Search

Appendicitis Center

Appendicitis Symptoms

Most people with appendicitis have classic symptoms that a doctor can easily identify. The main symptom of appendicitis is abdominal pain.  Typically, appendicitis manifests as a bellyache around the belly button in the center of the abdomen. Nausea or vomiting may follow. As appendicitis worsens (usually quickly within the span of several hours), abdominal pain generally moves down and to the right of the belly button

Sometimes the pain caused by appendicitis can become sharp and intense in this area - enough to keep you up at night.  Abdominal pain caused by appendicitis usually:

  • Begins near the belly button and then moves down and to the right
  • Is new and unlike any pain felt before
  • Gets worse within a few hours
  • Gets worse when moving around, taking deep breaths, coughing, or sneezing
  • Occurs suddenly
  • Occurs before other symptoms

In addition to abdominal pain, you may experience one or more of the following appendicitis symptoms.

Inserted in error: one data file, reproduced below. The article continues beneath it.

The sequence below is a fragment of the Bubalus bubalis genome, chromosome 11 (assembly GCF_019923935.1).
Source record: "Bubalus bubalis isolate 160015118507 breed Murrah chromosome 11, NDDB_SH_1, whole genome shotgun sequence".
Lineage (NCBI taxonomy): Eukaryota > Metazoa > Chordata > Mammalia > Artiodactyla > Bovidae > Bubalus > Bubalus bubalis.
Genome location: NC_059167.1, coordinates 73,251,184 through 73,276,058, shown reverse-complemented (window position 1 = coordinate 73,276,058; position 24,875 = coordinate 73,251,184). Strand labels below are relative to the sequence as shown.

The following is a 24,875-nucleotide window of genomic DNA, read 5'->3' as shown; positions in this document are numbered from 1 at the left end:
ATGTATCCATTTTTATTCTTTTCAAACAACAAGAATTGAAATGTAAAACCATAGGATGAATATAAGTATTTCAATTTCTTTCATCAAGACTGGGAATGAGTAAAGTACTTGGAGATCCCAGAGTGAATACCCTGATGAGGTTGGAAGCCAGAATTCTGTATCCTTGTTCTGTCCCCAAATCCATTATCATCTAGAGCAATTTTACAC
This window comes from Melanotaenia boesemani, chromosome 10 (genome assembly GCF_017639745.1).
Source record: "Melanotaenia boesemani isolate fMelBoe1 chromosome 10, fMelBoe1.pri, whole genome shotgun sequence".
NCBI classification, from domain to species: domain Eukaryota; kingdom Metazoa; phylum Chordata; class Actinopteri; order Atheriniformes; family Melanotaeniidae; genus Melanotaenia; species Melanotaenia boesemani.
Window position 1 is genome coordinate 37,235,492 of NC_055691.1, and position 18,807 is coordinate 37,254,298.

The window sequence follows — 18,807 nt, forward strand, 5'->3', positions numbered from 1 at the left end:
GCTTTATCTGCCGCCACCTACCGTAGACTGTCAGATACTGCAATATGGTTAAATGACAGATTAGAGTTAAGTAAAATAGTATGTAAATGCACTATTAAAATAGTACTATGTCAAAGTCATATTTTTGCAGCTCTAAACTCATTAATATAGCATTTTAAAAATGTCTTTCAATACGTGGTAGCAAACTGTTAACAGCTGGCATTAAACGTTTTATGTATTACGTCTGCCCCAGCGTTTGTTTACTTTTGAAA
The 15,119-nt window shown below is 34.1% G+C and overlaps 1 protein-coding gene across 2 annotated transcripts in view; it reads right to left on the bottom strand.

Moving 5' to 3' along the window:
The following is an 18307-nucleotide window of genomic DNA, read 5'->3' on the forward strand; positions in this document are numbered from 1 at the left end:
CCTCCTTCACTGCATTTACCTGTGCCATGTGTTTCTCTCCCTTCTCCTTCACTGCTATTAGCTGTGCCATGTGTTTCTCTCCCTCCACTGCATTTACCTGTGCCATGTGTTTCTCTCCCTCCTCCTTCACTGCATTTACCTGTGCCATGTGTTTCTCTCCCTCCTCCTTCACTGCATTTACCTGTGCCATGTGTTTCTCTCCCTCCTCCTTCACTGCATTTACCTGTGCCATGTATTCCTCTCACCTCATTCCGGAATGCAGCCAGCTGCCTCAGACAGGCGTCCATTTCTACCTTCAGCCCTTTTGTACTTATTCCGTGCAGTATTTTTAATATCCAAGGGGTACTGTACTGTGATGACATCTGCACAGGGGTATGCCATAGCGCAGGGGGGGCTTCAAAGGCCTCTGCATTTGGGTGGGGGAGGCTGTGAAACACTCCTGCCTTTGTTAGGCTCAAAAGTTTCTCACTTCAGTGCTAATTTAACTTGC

• Abdominal swelling
  • Constipation or difficulty passing gas
  • Diarrhea
  • Loss of appetite
  • Low-grade fever that starts after other symptoms appear
  • Nausea and sometimes vomiting

If you are experiencing abdominal pain, call your doctor and schedule an office visit or go to the emergency room.  An inflamed appendix can rupture and should be treated as a medical emergency.  Even if you suspect a "stomachache" isn't serious, call your doctor just to make sure.  To learn more about confirming an appendicitis diagnosis, look into diagnosing appendicitis.

 

<< PREVIOUS:Introduction
NEXT: Diagnosis >>